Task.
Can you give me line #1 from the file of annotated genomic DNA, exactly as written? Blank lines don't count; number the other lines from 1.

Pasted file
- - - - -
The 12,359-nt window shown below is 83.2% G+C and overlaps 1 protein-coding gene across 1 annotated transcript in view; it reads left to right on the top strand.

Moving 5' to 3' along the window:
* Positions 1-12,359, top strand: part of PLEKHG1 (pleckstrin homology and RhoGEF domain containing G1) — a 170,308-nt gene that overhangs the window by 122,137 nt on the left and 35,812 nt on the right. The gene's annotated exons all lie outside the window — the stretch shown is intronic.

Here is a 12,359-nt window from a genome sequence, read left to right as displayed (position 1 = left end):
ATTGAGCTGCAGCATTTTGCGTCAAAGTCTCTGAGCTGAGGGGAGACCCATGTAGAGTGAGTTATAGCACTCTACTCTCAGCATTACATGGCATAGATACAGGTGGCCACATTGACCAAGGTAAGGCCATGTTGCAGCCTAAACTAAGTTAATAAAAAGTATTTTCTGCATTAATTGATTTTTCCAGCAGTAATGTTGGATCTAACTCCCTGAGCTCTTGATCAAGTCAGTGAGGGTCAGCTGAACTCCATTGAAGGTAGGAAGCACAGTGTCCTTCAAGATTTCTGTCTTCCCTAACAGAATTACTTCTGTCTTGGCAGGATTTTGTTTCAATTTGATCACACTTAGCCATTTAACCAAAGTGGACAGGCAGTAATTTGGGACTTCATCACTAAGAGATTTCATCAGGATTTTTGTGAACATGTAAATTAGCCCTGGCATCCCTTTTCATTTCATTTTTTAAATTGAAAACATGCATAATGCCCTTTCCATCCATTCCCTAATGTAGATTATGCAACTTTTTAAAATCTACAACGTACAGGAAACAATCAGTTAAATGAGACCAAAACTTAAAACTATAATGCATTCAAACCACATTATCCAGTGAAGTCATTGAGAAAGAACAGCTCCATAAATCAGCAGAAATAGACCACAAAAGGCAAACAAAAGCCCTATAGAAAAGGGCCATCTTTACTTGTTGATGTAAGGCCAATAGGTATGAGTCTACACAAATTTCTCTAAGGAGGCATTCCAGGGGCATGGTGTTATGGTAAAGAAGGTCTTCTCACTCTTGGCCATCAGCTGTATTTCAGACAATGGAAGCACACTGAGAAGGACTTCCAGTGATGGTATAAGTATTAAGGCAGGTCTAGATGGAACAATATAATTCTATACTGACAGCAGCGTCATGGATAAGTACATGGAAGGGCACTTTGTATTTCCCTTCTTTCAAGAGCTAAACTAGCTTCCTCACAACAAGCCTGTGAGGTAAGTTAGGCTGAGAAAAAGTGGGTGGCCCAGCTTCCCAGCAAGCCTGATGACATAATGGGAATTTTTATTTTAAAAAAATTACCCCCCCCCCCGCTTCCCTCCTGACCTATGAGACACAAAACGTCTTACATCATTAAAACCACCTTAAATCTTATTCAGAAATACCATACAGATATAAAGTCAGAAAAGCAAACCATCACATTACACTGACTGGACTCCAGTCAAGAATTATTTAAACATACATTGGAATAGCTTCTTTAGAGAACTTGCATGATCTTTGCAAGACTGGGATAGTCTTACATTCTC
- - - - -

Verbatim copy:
The 12,359-nt window shown below is 83.2% G+C and overlaps 1 protein-coding gene across 1 annotated transcript in view; it reads left to right on the top strand.